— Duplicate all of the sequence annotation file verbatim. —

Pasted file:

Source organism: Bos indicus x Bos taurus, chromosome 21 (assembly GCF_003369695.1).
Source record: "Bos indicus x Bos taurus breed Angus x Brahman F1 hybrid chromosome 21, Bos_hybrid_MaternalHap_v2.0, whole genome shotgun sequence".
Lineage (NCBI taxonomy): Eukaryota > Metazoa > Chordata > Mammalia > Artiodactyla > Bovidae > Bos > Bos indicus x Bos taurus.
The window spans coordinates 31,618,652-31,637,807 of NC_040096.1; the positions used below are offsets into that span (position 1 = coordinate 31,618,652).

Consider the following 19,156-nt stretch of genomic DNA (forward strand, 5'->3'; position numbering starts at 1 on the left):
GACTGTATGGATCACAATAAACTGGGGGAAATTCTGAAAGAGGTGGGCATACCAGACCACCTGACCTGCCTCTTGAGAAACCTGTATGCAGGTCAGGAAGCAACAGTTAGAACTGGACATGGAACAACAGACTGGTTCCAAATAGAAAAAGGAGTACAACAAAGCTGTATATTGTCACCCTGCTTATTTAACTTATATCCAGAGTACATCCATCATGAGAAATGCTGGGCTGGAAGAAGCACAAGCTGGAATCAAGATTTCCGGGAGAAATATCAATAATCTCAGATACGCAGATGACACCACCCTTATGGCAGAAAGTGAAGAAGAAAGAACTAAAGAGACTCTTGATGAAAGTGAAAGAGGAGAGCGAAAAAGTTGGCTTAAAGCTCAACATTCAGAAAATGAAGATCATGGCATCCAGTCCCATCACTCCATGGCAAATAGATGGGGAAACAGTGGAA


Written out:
Source organism: Bos indicus x Bos taurus, chromosome 21 (assembly GCF_003369695.1).
Source record: "Bos indicus x Bos taurus breed Angus x Brahman F1 hybrid chromosome 21, Bos_hybrid_MaternalHap_v2.0, whole genome shotgun sequence".
Lineage (NCBI taxonomy): Eukaryota > Metazoa > Chordata > Mammalia > Artiodactyla > Bovidae > Bos > Bos indicus x Bos taurus.
The window spans coordinates 31,618,652-31,637,807 of NC_040096.1; the positions used below are offsets into that span (position 1 = coordinate 31,618,652).

Consider the following 19,156-nt stretch of genomic DNA (forward strand, 5'->3'; position numbering starts at 1 on the left):
GACTGTATGGATCACAATAAACTGGGGGAAATTCTGAAAGAGGTGGGCATACCAGACCACCTGACCTGCCTCTTGAGAAACCTGTATGCAGGTCAGGAAGCAACAGTTAGAACTGGACATGGAACAACAGACTGGTTCCAAATAGAAAAAGGAGTACAACAAAGCTGTATATTGTCACCCTGCTTATTTAACTTATATCCAGAGTACATCCATCATGAGAAATGCTGGGCTGGAAGAAGCACAAGCTGGAATCAAGATTTCCGGGAGAAATATCAATAATCTCAGATACGCAGATGACACCACCCTTATGGCAGAAAGTGAAGAAGAAAGAACTAAAGAGACTCTTGATGAAAGTGAAAGAGGAGAGCGAAAAAGTTGGCTTAAAGCTCAACATTCAGAAAATGAAGATCATGGCATCCAGTCCCATCACTCCATGGCAAATAGATGGGGAAACAGTGGAA